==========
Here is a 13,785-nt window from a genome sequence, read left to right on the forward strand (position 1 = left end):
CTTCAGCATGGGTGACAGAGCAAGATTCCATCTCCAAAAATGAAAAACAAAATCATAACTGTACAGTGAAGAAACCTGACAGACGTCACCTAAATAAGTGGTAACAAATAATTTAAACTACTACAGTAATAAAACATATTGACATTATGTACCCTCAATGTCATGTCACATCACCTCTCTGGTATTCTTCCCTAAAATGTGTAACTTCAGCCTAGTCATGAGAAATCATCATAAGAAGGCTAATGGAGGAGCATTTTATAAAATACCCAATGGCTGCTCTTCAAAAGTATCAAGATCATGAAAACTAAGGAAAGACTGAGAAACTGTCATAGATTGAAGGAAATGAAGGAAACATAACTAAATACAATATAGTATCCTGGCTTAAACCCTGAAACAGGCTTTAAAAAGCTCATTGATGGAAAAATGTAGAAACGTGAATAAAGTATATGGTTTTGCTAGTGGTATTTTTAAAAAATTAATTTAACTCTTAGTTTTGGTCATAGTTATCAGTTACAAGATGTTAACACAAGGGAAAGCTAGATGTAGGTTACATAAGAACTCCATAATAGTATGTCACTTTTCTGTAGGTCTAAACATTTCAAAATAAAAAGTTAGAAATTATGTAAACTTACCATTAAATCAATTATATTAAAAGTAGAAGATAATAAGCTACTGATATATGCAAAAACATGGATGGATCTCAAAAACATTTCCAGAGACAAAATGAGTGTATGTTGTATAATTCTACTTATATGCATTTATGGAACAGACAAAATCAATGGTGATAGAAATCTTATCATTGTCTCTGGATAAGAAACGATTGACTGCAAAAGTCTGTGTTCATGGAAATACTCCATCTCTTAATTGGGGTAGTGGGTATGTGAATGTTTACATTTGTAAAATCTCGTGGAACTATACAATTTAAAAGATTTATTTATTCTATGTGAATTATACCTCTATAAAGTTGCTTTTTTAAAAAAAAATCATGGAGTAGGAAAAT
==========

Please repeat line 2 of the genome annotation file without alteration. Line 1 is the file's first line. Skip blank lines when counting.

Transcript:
CTTCAGCATGGGTGACAGAGCAAGATTCCATCTCCAAAAATGAAAAACAAAATCATAACTGTACAGTGAAGAAACCTGACAGACGTCACCTAAATAAGTGGTAACAAATAATTTAAACTACTACAGTAATAAAACATATTGACATTATGTACCCTCAATGTCATGTCACATCACCTCTCTGGTATTCTTCCCTAAAATGTGTAACTTCAGCCTAGTCATGAGAAATCATCATAAGAAGGCTAATGGAGGAGCATTTTATAAAATACCCAATGGCTGCTCTTCAAAAGTATCAAGATCATGAAAACTAAGGAAAGACTGAGAAACTGTCATAGATTGAAGGAAATGAAGGAAACATAACTAAATACAATATAGTATCCTGGCTTAAACCCTGAAACAGGCTTTAAAAAGCTCATTGATGGAAAAATGTAGAAACGTGAATAAAGTATATGGTTTTGCTAGTGGTATTTTTAAAAAATTAATTTAACTCTTAGTTTTGGTCATAGTTATCAGTTACAAGATGTTAACACAAGGGAAAGCTAGATGTAGGTTACATAAGAACTCCATAATAGTATGTCACTTTTCTGTAGGTCTAAACATTTCAAAATAAAAAGTTAGAAATTATGTAAACTTACCATTAAATCAATTATATTAAAAGTAGAAGATAATAAGCTACTGATATATGCAAAAACATGGATGGATCTCAAAAACATTTCCAGAGACAAAATGAGTGTATGTTGTATAATTCTACTTATATGCATTTATGGAACAGACAAAATCAATGGTGATAGAAATCTTATCATTGTCTCTGGATAAGAAACGATTGACTGCAAAAGTCTGTGTTCATGGAAATACTCCATCTCTTAATTGGGGTAGTGGGTATGTGAATGTTTACATTTGTAAAATCTCGTGGAACTATACAATTTAAAAGATTTATTTATTCTATGTGAATTATACCTCTATAAAGTTGCTTTTTTAAAAAAAAATCATGGAGTAGGAAAAT